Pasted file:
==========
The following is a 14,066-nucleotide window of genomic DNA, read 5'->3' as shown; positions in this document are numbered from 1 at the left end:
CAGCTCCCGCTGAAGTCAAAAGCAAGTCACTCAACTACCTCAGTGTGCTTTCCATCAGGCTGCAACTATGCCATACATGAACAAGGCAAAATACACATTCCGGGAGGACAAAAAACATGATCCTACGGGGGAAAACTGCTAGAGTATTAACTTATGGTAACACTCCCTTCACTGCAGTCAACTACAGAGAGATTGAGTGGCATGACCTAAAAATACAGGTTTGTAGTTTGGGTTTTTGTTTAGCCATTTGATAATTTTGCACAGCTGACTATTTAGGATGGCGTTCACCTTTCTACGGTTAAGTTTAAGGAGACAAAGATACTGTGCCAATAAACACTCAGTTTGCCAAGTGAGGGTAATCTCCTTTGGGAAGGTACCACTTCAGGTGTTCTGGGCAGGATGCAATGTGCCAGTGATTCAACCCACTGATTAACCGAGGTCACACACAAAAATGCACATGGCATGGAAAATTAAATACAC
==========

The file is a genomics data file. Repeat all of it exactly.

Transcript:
The following is a 14,066-nucleotide window of genomic DNA, read 5'->3' as shown; positions in this document are numbered from 1 at the left end:
CAGCTCCCGCTGAAGTCAAAAGCAAGTCACTCAACTACCTCAGTGTGCTTTCCATCAGGCTGCAACTATGCCATACATGAACAAGGCAAAATACACATTCCGGGAGGACAAAAAACATGATCCTACGGGGGAAAACTGCTAGAGTATTAACTTATGGTAACACTCCCTTCACTGCAGTCAACTACAGAGAGATTGAGTGGCATGACCTAAAAATACAGGTTTGTAGTTTGGGTTTTTGTTTAGCCATTTGATAATTTTGCACAGCTGACTATTTAGGATGGCGTTCACCTTTCTACGGTTAAGTTTAAGGAGACAAAGATACTGTGCCAATAAACACTCAGTTTGCCAAGTGAGGGTAATCTCCTTTGGGAAGGTACCACTTCAGGTGTTCTGGGCAGGATGCAATGTGCCAGTGATTCAACCCACTGATTAACCGAGGTCACACACAAAAATGCACATGGCATGGAAAATTAAATACAC